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The Girls in the Garden by Lisa Jewell Read Online (FREE)

The Girls in the Garden by Lisa Jewell Read Online

Read The Girls in the Garden by Lisa Jewell online free.

July 5, 9:00 p.m.

Pip stands behind her mother in the tiny bathroom. She’s not sure what to do. She’s never seen her mother being sick before.

“Urgh, God, Pip. I’m so sorry. I am so sorry.”

“That’s okay, Mum.” Pip tentatively touches her mother’s head, and strokes her fine blond hair just once.

Her mother doubles over and is sick again. She judders afterward and rocks back onto her heels, staring up into the halogens buried in the ceiling.

Pip passes her a beaker of water. “Here,” she says, “drink some.”

Her mother does as she is told.

“Do you think that’s it? Do you think you’ve finished?”

Clare shudders and says, “Yes. I think that’s it.” She rests the beaker of water on the floor by the toilet with shaking hands and unfolds her legs, leaning back against the side of the bath. “Pip,” she says, taking her hand, “I am so so sorry.”

“Honestly, Mum, it doesn’t matter.”

“It does matter!” Her mother’s words are slightly slurred. Her pale skin is waxy, her mascara smudged under her eyes. “It matters because I’m your mother and it is my job to look after you and how can I look after you in this state.” She points at herself. “You shouldn’t have to be looking after me. You shouldn’t have to deal with anything you’ve had to deal with these past few months. You’ve been the best, most amazing girl. I don’t know what I’d do without you. I don’t.”

Her mother pulls Pip to her and holds her tight. Too tight.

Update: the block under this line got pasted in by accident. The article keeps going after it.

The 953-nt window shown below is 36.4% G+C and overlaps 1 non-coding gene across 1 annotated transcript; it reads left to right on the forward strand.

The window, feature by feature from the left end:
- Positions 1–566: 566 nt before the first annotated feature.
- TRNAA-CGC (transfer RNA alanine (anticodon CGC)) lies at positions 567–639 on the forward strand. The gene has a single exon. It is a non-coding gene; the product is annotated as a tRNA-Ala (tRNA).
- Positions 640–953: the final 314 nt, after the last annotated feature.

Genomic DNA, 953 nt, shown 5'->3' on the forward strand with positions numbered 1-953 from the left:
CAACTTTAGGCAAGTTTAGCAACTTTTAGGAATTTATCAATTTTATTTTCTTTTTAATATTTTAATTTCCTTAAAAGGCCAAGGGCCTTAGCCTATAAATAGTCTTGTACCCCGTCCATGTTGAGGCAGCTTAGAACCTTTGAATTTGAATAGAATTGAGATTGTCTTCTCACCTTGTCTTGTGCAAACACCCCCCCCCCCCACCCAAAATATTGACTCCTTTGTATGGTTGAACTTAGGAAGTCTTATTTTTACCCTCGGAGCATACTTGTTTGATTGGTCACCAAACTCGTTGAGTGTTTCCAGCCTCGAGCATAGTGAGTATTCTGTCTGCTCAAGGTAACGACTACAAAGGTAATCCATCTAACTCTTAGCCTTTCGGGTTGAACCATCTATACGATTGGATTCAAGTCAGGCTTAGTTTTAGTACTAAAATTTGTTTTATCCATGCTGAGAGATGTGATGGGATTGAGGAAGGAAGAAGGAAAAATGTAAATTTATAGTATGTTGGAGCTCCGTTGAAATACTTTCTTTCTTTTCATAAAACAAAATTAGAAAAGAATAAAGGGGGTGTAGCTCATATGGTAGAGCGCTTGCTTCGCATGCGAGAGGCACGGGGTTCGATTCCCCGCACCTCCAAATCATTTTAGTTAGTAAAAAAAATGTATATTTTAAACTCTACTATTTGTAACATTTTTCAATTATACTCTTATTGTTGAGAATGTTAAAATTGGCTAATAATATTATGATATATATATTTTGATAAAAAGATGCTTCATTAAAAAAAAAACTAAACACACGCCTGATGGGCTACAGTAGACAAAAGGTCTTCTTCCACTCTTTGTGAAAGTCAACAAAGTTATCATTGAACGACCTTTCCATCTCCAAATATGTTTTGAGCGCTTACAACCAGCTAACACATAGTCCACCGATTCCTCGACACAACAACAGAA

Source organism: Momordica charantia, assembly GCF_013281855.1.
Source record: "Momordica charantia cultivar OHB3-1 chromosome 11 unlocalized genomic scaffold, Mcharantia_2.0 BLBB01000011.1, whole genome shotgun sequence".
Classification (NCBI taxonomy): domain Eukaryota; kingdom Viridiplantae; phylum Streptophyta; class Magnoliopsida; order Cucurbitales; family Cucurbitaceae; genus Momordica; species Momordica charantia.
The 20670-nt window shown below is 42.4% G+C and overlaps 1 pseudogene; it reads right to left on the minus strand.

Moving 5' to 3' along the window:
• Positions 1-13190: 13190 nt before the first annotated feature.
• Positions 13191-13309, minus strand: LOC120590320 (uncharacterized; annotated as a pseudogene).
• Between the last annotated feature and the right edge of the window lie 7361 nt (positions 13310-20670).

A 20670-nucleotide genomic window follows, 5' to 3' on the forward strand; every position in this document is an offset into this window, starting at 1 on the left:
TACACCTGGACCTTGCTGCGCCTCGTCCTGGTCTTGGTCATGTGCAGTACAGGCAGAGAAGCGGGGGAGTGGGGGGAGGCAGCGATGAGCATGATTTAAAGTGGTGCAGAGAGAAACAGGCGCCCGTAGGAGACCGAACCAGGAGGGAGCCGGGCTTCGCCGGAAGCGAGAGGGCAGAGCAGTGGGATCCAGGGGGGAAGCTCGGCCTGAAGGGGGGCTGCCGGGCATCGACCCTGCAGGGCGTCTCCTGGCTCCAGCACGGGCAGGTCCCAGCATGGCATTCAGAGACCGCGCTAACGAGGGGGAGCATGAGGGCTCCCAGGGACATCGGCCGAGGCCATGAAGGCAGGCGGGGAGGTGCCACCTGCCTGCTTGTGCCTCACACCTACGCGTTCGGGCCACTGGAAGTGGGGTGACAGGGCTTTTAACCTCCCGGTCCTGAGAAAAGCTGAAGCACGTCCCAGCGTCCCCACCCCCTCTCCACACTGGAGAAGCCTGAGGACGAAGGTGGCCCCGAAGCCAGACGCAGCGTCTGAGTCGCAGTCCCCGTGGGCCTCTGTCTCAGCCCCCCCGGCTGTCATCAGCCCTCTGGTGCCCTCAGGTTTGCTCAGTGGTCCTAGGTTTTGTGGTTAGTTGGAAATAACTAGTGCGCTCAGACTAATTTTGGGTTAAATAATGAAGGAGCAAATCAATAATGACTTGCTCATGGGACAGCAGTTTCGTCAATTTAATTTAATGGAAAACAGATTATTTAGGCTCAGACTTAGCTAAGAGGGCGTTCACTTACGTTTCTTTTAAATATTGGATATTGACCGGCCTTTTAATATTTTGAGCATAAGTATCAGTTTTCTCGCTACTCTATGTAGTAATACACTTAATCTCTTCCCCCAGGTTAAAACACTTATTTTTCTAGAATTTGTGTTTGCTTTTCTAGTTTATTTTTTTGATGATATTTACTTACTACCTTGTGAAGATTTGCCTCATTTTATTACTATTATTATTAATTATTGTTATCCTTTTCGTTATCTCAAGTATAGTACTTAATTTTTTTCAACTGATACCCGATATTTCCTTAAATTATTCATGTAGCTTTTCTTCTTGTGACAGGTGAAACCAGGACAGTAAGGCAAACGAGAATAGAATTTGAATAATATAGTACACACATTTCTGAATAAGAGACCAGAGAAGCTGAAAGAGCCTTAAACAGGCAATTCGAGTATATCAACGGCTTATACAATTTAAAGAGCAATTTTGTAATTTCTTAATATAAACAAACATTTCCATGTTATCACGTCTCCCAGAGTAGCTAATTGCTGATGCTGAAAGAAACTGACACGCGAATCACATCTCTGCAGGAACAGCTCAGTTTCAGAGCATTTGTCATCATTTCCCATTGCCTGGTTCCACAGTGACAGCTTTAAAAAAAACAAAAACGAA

“I need to go to bed now. I have to . . .” Clare gets uncertainly to her feet, holding on to the sink for balance. “. . . I have to sleep.”

The back door is still unlocked. All the lights are on. And Grace is still outdoors somewhere, roaming the communal park with her friends. Pip resists the urge to say, “But what about Grace? What about me?” She’s twelve years old. She can handle this.

Her mother stumbles from the bathroom and falls facedown onto her bed. Pip pulls the duvet from under her small body and covers her properly. “Thank you, baby. Thank you. I love you so much. So, so much.”

Pip sits on the edge of her mother’s bed for a while, until she hears her breathing change to a sonorous bass. It is just past nine. She moves to the living room and sits there, perched uncertainly on the edge of the sofa. Beyond the back door, in Virginia Park, the landscaped, two-acre private garden that their house backs onto, the summer party is still going on. She can hear it in snatches of laughter and high-pitched screams of overexcited children out long past their bedtimes. She doesn’t know what to do. She is all alone. And soon it will be dark. She phones Grace, but, unsurprisingly, her call goes straight through to voice mail. Grace has been outdoors since two o’clock and her phone will be out of charge.